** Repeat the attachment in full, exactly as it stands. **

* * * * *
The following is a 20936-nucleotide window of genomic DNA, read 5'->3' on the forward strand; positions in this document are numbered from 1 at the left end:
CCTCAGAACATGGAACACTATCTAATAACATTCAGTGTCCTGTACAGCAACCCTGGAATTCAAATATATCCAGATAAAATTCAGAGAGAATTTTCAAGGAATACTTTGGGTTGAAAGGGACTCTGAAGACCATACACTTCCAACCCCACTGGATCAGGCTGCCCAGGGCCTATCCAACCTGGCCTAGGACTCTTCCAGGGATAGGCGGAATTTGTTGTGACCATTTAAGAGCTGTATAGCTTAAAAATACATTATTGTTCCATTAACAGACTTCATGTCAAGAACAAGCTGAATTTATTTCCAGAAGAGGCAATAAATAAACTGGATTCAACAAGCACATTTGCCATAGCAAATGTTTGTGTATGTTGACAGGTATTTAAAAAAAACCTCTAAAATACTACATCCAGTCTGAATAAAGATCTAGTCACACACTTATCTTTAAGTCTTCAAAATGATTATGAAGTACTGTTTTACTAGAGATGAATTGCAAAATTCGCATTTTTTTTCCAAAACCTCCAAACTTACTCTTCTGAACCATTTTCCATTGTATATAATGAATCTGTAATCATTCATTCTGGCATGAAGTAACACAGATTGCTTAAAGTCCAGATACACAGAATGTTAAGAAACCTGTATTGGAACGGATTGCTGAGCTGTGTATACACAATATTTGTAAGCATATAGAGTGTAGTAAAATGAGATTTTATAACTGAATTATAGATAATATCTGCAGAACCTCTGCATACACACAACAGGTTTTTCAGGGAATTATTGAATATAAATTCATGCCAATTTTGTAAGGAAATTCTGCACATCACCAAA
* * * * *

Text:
The following is a 20936-nucleotide window of genomic DNA, read 5'->3' on the forward strand; positions in this document are numbered from 1 at the left end:
CCTCAGAACATGGAACACTATCTAATAACATTCAGTGTCCTGTACAGCAACCCTGGAATTCAAATATATCCAGATAAAATTCAGAGAGAATTTTCAAGGAATACTTTGGGTTGAAAGGGACTCTGAAGACCATACACTTCCAACCCCACTGGATCAGGCTGCCCAGGGCCTATCCAACCTGGCCTAGGACTCTTCCAGGGATAGGCGGAATTTGTTGTGACCATTTAAGAGCTGTATAGCTTAAAAATACATTATTGTTCCATTAACAGACTTCATGTCAAGAACAAGCTGAATTTATTTCCAGAAGAGGCAATAAATAAACTGGATTCAACAAGCACATTTGCCATAGCAAATGTTTGTGTATGTTGACAGGTATTTAAAAAAAACCTCTAAAATACTACATCCAGTCTGAATAAAGATCTAGTCACACACTTATCTTTAAGTCTTCAAAATGATTATGAAGTACTGTTTTACTAGAGATGAATTGCAAAATTCGCATTTTTTTTCCAAAACCTCCAAACTTACTCTTCTGAACCATTTTCCATTGTATATAATGAATCTGTAATCATTCATTCTGGCATGAAGTAACACAGATTGCTTAAAGTCCAGATACACAGAATGTTAAGAAACCTGTATTGGAACGGATTGCTGAGCTGTGTATACACAATATTTGTAAGCATATAGAGTGTAGTAAAATGAGATTTTATAACTGAATTATAGATAATATCTGCAGAACCTCTGCATACACACAACAGGTTTTTCAGGGAATTATTGAATATAAATTCATGCCAATTTTGTAAGGAAATTCTGCACATCACCAAA